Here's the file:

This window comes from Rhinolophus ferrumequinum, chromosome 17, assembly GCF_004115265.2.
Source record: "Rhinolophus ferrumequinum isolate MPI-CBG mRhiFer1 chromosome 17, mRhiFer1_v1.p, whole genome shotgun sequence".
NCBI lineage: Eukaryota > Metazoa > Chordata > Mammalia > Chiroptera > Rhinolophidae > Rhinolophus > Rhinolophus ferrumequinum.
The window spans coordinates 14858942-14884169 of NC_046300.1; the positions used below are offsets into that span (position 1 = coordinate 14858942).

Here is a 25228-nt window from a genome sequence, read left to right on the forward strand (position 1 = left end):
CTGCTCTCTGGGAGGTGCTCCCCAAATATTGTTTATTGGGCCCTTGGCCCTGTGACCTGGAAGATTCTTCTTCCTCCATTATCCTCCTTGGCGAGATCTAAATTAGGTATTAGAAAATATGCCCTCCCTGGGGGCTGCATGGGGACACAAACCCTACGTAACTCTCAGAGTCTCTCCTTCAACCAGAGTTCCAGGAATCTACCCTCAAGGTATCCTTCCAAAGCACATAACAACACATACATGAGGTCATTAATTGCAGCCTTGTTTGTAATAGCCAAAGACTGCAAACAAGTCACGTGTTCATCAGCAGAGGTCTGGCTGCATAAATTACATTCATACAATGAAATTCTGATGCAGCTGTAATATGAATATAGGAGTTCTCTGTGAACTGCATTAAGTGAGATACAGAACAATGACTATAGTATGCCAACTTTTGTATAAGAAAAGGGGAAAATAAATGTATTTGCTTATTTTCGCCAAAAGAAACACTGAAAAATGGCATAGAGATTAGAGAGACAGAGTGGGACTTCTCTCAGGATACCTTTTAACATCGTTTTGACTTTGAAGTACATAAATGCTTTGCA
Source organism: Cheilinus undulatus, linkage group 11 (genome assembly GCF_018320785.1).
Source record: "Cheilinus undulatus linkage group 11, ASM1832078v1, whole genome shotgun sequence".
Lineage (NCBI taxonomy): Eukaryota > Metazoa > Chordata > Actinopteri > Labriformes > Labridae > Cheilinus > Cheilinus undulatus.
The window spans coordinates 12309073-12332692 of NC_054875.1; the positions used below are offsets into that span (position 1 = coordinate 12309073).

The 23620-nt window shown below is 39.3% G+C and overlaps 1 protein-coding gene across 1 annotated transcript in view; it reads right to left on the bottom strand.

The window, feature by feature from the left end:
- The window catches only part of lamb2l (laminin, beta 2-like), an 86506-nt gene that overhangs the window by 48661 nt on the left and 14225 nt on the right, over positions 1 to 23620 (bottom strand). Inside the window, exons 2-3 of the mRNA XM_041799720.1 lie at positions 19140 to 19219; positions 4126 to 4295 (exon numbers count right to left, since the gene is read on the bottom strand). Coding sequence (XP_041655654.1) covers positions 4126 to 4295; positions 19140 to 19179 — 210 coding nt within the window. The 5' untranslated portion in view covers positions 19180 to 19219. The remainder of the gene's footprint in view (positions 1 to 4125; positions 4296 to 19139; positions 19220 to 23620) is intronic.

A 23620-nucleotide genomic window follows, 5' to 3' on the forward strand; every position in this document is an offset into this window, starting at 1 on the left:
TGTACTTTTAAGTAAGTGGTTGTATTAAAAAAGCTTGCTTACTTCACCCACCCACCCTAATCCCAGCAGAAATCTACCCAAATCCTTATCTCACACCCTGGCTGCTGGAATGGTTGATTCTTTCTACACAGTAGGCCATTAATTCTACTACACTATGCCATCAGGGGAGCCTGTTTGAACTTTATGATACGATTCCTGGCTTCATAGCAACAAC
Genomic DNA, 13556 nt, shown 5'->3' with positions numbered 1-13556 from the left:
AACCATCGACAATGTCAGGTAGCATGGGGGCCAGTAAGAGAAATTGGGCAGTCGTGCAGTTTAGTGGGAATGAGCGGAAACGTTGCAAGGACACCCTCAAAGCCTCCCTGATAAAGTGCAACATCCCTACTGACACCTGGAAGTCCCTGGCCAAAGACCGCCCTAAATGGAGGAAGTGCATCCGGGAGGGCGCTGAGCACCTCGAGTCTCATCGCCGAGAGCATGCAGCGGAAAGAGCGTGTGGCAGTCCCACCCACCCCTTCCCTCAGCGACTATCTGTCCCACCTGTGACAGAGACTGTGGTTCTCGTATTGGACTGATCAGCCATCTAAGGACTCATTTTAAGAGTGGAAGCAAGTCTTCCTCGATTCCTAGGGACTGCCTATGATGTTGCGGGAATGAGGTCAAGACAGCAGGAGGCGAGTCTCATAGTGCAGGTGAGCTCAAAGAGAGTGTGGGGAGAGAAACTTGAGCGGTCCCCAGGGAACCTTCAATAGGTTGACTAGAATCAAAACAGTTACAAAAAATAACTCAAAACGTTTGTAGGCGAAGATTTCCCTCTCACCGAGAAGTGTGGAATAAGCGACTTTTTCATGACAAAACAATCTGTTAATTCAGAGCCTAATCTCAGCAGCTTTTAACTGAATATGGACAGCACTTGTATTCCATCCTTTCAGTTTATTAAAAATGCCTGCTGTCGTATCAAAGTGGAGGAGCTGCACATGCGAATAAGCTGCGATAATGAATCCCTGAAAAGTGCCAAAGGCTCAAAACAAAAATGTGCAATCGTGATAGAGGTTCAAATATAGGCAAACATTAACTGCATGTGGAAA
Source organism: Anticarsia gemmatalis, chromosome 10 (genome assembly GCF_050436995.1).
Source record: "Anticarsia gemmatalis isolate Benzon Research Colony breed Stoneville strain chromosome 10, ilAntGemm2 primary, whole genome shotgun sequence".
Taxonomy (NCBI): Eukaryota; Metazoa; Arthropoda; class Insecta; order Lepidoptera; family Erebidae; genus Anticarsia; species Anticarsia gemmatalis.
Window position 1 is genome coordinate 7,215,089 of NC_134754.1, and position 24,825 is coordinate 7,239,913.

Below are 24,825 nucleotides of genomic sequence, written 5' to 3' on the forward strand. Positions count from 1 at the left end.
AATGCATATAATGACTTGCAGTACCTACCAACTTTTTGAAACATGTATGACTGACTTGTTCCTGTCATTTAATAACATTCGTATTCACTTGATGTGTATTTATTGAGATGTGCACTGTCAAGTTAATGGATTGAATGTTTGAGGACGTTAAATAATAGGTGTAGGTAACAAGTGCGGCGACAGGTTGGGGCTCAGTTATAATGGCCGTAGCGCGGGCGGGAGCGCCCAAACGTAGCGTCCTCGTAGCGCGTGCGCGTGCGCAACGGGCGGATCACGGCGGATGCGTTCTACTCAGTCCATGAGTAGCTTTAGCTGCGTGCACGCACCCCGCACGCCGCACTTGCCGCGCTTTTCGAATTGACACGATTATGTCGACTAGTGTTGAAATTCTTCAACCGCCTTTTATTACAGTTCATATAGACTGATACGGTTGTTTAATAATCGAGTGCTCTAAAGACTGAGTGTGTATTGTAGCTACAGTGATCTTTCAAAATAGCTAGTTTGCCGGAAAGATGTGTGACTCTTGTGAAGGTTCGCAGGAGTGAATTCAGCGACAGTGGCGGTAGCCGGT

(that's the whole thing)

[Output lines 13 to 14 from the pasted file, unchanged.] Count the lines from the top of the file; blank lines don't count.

- The window catches only part of lamb2l (laminin, beta 2-like), an 86506-nt gene that overhangs the window by 48661 nt on the left and 14225 nt on the right, over positions 1 to 23620 (bottom strand). Inside the window, exons 2-3 of the mRNA XM_041799720.1 lie at positions 19140 to 19219; positions 4126 to 4295 (exon numbers count right to left, since the gene is read on the bottom strand). Coding sequence (XP_041655654.1) covers positions 4126 to 4295; positions 19140 to 19179 — 210 coding nt within the window. The 5' untranslated portion in view covers positions 19180 to 19219. The remainder of the gene's footprint in view (positions 1 to 4125; positions 4296 to 19139; positions 19220 to 23620) is intronic.

A 23620-nucleotide genomic window follows, 5' to 3' on the forward strand; every position in this document is an offset into this window, starting at 1 on the left: